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Nathaniel Lanman '15
Abandoned Utica School is Inspiration for Collaborative Project

An abandoned building can hold many memories, and Utica’s Theodore Roosevelt Elementary School may hold more than most. Since closing in 1992, the school has stood in disrepair, but people in the surrounding area still have strong memories of its role in the community.  With funding from the Emerson Foundation, Nathaniel Lanman ‘15 is compiling a collection of creative writing about the school, which a group of students will later use in writing a script for a theater performance.  More ...

Jacob Davidson '15, left, and Andrew Morrison '14.
Physics Students Engaged in National Research Project

Four fundamental forces - gravity, electricity, the strong force and the weak force - control all of the subatomic interactions that exist in our universe. The strong force dictates interactions between molecules in a nucleus while the weak force governs the process of radioactive decay.  The scientific community currently understands the first three forces well, but obtaining knowledge about the weak force has challenged physics researchers for decades. Andrew Morrison ’14 and Jacob Davidson ’15 are contributing to the National Institute of Standards and Technology (NIST) aCORN Project, to gain a better understanding of the weak force.  More ...

Adriana Fracchia '14
The Fall of Greece and the Rise of the Golden Dawn

Adriana Fracchia ’14 spent last summer in Pachio Amos, Greece, assisting in an archaeological excavation and producing topographical maps of the site, an ancient village on the island of Crete. While in Greece, her interest was piqued in the Golden Dawn, a controversial political group. This summer she's researching the rising power of the Golden Dawn.  More ...

Hannah Tessler '14
Born Chinese, Raised American

Hannah Tessler ’14 is connecting with children adopted from China to learn about their unique experiences being “raised American,” in her project funded by the Arthur Levitt Public Affairs Center.  With Associate Professor of Sociology Steve Ellingson, she will listen to others’ stories and “search for relationships between a child’s environment and their outlook on a variety of topics and issues.”  More ...

Alexander Hare '14 prepares to launch the "fish."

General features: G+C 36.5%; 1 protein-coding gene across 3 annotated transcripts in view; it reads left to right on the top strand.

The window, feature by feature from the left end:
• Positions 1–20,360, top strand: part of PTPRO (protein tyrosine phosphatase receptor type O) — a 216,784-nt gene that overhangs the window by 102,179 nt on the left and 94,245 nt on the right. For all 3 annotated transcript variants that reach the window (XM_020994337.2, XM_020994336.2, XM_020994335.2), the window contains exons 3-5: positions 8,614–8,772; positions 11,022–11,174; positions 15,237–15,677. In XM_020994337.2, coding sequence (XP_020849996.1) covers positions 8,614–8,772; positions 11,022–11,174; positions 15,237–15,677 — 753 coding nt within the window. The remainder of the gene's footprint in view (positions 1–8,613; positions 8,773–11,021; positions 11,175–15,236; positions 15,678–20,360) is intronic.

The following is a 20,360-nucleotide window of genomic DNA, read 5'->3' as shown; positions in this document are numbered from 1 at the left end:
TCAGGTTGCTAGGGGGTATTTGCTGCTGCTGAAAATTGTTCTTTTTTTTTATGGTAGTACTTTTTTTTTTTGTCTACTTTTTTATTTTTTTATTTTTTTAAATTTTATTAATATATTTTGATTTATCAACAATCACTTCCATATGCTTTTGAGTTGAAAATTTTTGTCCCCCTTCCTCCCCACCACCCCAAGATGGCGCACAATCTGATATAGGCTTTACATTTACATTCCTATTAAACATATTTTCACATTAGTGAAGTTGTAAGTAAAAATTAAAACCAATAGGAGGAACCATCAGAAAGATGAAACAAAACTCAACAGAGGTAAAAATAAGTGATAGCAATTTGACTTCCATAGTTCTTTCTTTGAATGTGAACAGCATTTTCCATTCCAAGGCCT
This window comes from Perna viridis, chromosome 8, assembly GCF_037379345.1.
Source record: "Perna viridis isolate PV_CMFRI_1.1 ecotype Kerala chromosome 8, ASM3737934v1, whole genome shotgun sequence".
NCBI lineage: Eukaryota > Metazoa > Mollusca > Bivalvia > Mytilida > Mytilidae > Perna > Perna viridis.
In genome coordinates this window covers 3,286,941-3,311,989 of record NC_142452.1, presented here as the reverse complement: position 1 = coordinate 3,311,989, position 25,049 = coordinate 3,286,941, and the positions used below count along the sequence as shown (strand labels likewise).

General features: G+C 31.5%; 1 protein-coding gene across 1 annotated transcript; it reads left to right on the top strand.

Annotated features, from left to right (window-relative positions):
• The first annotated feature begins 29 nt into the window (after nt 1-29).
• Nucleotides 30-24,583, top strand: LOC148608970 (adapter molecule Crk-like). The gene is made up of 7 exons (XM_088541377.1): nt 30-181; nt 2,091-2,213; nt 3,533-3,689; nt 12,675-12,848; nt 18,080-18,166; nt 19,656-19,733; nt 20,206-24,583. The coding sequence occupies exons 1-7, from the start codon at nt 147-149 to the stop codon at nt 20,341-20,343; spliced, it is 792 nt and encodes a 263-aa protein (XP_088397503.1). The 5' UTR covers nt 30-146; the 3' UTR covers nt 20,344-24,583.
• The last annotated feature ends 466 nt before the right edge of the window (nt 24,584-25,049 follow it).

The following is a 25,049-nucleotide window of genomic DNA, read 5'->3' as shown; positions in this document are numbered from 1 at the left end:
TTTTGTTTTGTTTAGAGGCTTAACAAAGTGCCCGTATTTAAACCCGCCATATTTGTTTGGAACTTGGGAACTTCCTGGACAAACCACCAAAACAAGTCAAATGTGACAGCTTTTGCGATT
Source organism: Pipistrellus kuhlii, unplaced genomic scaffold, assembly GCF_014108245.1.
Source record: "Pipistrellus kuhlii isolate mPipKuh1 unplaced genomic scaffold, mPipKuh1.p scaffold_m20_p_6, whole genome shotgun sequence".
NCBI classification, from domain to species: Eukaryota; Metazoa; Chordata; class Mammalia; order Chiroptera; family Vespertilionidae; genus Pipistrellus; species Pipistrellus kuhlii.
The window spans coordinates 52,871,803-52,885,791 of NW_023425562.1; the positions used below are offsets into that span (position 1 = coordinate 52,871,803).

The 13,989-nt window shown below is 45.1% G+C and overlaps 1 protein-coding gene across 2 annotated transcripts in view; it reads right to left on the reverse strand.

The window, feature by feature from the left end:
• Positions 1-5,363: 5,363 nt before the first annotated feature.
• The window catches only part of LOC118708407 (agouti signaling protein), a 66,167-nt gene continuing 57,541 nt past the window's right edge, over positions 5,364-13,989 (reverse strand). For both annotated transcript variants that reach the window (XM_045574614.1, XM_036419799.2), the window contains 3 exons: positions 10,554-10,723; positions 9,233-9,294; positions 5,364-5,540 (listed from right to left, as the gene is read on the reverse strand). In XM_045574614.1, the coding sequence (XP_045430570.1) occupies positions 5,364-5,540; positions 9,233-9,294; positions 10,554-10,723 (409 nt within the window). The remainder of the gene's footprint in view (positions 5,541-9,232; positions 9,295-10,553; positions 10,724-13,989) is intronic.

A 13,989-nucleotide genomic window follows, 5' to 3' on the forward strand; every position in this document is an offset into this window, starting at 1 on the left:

Alexander Hare ’14 Studies Lake Formation and Evolution

Alexander Hare ’14 is conducting his senior thesis project on the acoustic stratigraphy of Oneida Lake. This summer, he acquired many miles of seismic reflection profiles from the lake bottom, revealing the layering and geologic history of the largest inland lake in New York State.  More ...

Katherine Bickmore '15
Bickmore ’15 Examines the Femme Fatale in Art

The legacy of Kirkland College at Hamilton includes a strong tradition of creativity, feminism and a penchant for the arts. Katherine Bickmore ’15 seems to embody that legacy. An aspiring artist, Bickmore is using this summer to further develop her artistic skills and examine the portrayal of women in art from the mid-19th century to present day. In her Emerson Foundation Project, “The Degeneration, Deterioration, and Decay of Society: A Critique of the Femme Fatale in Art,” she is creating a series of paintings that examine the depiction of women in art as dark and seductive beings.  More ...

Levitt Group in Palmyra, N.Y.
Huffington Post Features Levitt Center Project

Huffington Post featured an article titled “Mormons, Anti-Mormons, and Anti-Anti-Mormons” co-authored by Visiting Associate Professor of Religious Studies Brent Plate and Hannah Grace O'Connell ’14. The article also included several photos taken by Assistant Professor of Art Robert Knight.  More ...

Aubrey Coon '16 reviews engineering schematics of shoreline restoration with Village of Sylvan Beach Administrator Joseph Benedict.
Aubrey Coon ’16 Studying Beach Nourishment

With support from the Geoscience Department’s Dickson Rogers Fund, Aubrey Coon ’16 is working this summer to help understand the sediment budget of Sylvan Beach, on the eastern shore of Oneida Lake.  More ...

Turner Trapp '15
How Mathematical Logarithms Aided the Royal Navy

Mathematical logarithms and history might seem unrelated to one another, but this summer Turner Trapp ’15 is conducting interdisciplinary research into the role mathematical developments have in history. In his Emerson Foundation project, “The Discovery of Logarithms, Their Application to Ballistics, and Their Role in the Royal Navy’s Rise to Dominance in the Age of Sail,” he is working with Professor of History Kevin Grant to examine how the development of logarithms relates to England’s rise to naval dominance.  More ...

From left John McGuinnis, Andy Chen, Professor Todd Rayne and Zachary Pilson
Levitt Research Group Developing New Energy-Generating Models

Andy Chen ’16, John McGuinnis ’16 and Zachary Pilson ’16 are applying the science behind a survivalist water-collecting technique to develop an alternative energy-generating device. With a Levitt Research Group Grant, the team is utilizing a method similar to solar stills to generate energy from falling condensation.  More ...

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